Now at this point, Zach had been working on it for a little over a week. To say he was feeling confident in his abilities was an understatement. He was gloating to me in his texts during the work day about all the pieces he had put together. To him, he was very pleased with what he had developed. And then he played it…. We had already made plans for that Saturday to play games with some friends, and I told them we had a new one to play. It was Friday night and Zach tried playing it by himself. He acted as 2 players and then 4 players. I still remember him looking at me and saying “it’s not as good as I thought.” It took a little for me to try to build his confidence again because it was still so early in his process. I trusted his abilities and his creativeness. He was just built up in hope that it brought him down a little bit.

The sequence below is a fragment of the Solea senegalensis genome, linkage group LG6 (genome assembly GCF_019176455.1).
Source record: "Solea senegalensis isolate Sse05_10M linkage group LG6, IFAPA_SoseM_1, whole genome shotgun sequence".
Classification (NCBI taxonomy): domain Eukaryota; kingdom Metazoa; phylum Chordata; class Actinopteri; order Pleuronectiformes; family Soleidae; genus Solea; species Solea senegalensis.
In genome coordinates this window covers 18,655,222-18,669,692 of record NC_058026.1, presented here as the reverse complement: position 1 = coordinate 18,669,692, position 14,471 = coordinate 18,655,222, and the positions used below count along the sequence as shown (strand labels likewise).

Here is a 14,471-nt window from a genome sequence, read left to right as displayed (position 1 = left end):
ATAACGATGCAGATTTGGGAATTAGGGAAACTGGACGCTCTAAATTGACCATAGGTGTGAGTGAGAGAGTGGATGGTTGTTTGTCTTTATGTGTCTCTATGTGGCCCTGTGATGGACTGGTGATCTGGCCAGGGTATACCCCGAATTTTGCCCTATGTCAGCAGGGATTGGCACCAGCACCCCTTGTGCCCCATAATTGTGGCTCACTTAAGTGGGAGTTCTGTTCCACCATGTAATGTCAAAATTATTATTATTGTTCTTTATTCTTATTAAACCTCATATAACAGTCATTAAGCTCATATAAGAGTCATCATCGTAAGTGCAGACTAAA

Our friends came over for dinner. Being avid game players, they were curious to this new game I had teased them with. Zach was still hesitant but I told them that Zach had created his own game…they were hooked and wanted to know more. So the first time playing commenced. With our cut up 3×5 cards and game pieces from another game, we played two rounds. Because it was the first time playing, we decided to play with the action cards laid out so everyone could view each other’s cards.
After the first game, we already made a change from 4 actions per turn to 3 actions per turn. For awhile, we had a rule that you could only hold 8 cards at a time. If someone saw you had more than 8, you had to give up half. For whatever reason, at that time cards were collected more. More recently, we haven’t noticed people holding as many cards. This might be due to knowing more about how the cards work. Anyway, we got rid of the “only 8 cards” rule.
Special thanks goes to our friends, Bill & Heather for being intrigued and patient to play the very first rounds with us!